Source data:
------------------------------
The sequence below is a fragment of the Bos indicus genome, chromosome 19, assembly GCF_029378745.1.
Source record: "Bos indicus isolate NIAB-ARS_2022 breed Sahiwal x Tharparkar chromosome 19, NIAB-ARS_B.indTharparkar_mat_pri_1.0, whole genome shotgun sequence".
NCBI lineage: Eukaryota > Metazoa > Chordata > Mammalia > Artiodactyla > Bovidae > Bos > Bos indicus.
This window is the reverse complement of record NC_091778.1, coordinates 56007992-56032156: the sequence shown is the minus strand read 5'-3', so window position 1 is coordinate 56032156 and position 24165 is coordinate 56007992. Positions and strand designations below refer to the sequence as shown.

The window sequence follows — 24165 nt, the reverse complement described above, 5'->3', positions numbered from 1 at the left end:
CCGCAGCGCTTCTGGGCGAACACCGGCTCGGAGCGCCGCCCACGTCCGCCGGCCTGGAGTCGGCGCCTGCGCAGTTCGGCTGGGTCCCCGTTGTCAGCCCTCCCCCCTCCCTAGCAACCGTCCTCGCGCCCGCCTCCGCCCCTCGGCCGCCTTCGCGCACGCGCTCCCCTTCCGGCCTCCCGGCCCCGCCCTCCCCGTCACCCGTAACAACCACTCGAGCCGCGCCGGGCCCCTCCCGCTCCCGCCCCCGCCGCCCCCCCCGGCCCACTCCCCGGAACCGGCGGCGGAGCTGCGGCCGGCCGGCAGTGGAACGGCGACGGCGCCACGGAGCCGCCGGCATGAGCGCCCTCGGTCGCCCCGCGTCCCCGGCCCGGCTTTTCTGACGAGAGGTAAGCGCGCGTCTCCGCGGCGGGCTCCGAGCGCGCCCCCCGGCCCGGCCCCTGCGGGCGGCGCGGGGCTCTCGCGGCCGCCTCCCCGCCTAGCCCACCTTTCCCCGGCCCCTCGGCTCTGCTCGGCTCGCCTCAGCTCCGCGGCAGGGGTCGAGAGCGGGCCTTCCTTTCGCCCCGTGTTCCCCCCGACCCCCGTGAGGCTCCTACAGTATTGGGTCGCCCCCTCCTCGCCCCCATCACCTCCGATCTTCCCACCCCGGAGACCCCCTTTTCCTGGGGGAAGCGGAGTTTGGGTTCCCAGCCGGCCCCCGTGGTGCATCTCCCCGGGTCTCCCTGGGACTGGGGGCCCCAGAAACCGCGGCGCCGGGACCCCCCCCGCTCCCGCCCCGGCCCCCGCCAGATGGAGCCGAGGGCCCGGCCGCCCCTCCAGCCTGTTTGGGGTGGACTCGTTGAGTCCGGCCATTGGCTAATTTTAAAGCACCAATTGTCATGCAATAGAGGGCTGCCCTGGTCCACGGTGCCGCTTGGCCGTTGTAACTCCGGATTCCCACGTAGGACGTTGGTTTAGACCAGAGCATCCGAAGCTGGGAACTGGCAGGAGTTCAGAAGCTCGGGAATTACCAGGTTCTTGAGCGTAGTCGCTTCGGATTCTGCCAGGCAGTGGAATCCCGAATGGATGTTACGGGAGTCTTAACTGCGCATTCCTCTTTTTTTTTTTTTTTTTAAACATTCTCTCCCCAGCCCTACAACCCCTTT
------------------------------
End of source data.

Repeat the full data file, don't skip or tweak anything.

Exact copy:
The sequence below is a fragment of the Bos indicus genome, chromosome 19, assembly GCF_029378745.1.
Source record: "Bos indicus isolate NIAB-ARS_2022 breed Sahiwal x Tharparkar chromosome 19, NIAB-ARS_B.indTharparkar_mat_pri_1.0, whole genome shotgun sequence".
NCBI lineage: Eukaryota > Metazoa > Chordata > Mammalia > Artiodactyla > Bovidae > Bos > Bos indicus.
This window is the reverse complement of record NC_091778.1, coordinates 56007992-56032156: the sequence shown is the minus strand read 5'-3', so window position 1 is coordinate 56032156 and position 24165 is coordinate 56007992. Positions and strand designations below refer to the sequence as shown.

The window sequence follows — 24165 nt, the reverse complement described above, 5'->3', positions numbered from 1 at the left end:
CCGCAGCGCTTCTGGGCGAACACCGGCTCGGAGCGCCGCCCACGTCCGCCGGCCTGGAGTCGGCGCCTGCGCAGTTCGGCTGGGTCCCCGTTGTCAGCCCTCCCCCCTCCCTAGCAACCGTCCTCGCGCCCGCCTCCGCCCCTCGGCCGCCTTCGCGCACGCGCTCCCCTTCCGGCCTCCCGGCCCCGCCCTCCCCGTCACCCGTAACAACCACTCGAGCCGCGCCGGGCCCCTCCCGCTCCCGCCCCCGCCGCCCCCCCCGGCCCACTCCCCGGAACCGGCGGCGGAGCTGCGGCCGGCCGGCAGTGGAACGGCGACGGCGCCACGGAGCCGCCGGCATGAGCGCCCTCGGTCGCCCCGCGTCCCCGGCCCGGCTTTTCTGACGAGAGGTAAGCGCGCGTCTCCGCGGCGGGCTCCGAGCGCGCCCCCCGGCCCGGCCCCTGCGGGCGGCGCGGGGCTCTCGCGGCCGCCTCCCCGCCTAGCCCACCTTTCCCCGGCCCCTCGGCTCTGCTCGGCTCGCCTCAGCTCCGCGGCAGGGGTCGAGAGCGGGCCTTCCTTTCGCCCCGTGTTCCCCCCGACCCCCGTGAGGCTCCTACAGTATTGGGTCGCCCCCTCCTCGCCCCCATCACCTCCGATCTTCCCACCCCGGAGACCCCCTTTTCCTGGGGGAAGCGGAGTTTGGGTTCCCAGCCGGCCCCCGTGGTGCATCTCCCCGGGTCTCCCTGGGACTGGGGGCCCCAGAAACCGCGGCGCCGGGACCCCCCCCGCTCCCGCCCCGGCCCCCGCCAGATGGAGCCGAGGGCCCGGCCGCCCCTCCAGCCTGTTTGGGGTGGACTCGTTGAGTCCGGCCATTGGCTAATTTTAAAGCACCAATTGTCATGCAATAGAGGGCTGCCCTGGTCCACGGTGCCGCTTGGCCGTTGTAACTCCGGATTCCCACGTAGGACGTTGGTTTAGACCAGAGCATCCGAAGCTGGGAACTGGCAGGAGTTCAGAAGCTCGGGAATTACCAGGTTCTTGAGCGTAGTCGCTTCGGATTCTGCCAGGCAGTGGAATCCCGAATGGATGTTACGGGAGTCTTAACTGCGCATTCCTCTTTTTTTTTTTTTTTTTAAACATTCTCTCCCCAGCCCTACAACCCCTTT